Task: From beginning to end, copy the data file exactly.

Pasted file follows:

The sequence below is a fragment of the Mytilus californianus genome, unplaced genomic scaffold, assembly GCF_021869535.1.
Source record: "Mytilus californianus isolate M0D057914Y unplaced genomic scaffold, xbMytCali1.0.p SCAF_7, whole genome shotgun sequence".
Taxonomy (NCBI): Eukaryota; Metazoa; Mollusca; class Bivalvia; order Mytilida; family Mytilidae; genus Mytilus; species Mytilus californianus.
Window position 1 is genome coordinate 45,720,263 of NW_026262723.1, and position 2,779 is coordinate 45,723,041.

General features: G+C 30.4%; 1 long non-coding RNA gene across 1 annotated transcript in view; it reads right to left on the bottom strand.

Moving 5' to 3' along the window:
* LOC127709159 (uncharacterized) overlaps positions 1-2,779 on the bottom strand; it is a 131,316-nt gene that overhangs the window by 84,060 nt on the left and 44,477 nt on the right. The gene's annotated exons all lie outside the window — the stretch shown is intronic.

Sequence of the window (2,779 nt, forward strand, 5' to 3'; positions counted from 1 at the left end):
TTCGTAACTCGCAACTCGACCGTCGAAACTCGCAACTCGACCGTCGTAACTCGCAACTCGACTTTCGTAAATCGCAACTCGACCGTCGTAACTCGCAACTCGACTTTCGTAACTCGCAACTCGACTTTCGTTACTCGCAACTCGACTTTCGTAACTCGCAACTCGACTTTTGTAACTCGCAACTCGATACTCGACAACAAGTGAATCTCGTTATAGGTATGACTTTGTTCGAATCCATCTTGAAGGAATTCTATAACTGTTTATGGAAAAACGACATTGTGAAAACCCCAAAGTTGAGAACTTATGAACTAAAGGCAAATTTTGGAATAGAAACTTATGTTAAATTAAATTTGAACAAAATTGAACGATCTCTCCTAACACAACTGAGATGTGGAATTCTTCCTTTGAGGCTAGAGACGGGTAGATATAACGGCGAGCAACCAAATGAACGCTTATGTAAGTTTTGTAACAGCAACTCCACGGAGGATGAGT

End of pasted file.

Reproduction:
The sequence below is a fragment of the Mytilus californianus genome, unplaced genomic scaffold, assembly GCF_021869535.1.
Source record: "Mytilus californianus isolate M0D057914Y unplaced genomic scaffold, xbMytCali1.0.p SCAF_7, whole genome shotgun sequence".
Taxonomy (NCBI): Eukaryota; Metazoa; Mollusca; class Bivalvia; order Mytilida; family Mytilidae; genus Mytilus; species Mytilus californianus.
Window position 1 is genome coordinate 45,720,263 of NW_026262723.1, and position 2,779 is coordinate 45,723,041.

General features: G+C 30.4%; 1 long non-coding RNA gene across 1 annotated transcript in view; it reads right to left on the bottom strand.

Moving 5' to 3' along the window:
* LOC127709159 (uncharacterized) overlaps positions 1-2,779 on the bottom strand; it is a 131,316-nt gene that overhangs the window by 84,060 nt on the left and 44,477 nt on the right. The gene's annotated exons all lie outside the window — the stretch shown is intronic.

Sequence of the window (2,779 nt, forward strand, 5' to 3'; positions counted from 1 at the left end):
TTCGTAACTCGCAACTCGACCGTCGAAACTCGCAACTCGACCGTCGTAACTCGCAACTCGACTTTCGTAAATCGCAACTCGACCGTCGTAACTCGCAACTCGACTTTCGTAACTCGCAACTCGACTTTCGTTACTCGCAACTCGACTTTCGTAACTCGCAACTCGACTTTTGTAACTCGCAACTCGATACTCGACAACAAGTGAATCTCGTTATAGGTATGACTTTGTTCGAATCCATCTTGAAGGAATTCTATAACTGTTTATGGAAAAACGACATTGTGAAAACCCCAAAGTTGAGAACTTATGAACTAAAGGCAAATTTTGGAATAGAAACTTATGTTAAATTAAATTTGAACAAAATTGAACGATCTCTCCTAACACAACTGAGATGTGGAATTCTTCCTTTGAGGCTAGAGACGGGTAGATATAACGGCGAGCAACCAAATGAACGCTTATGTAAGTTTTGTAACAGCAACTCCACGGAGGATGAGT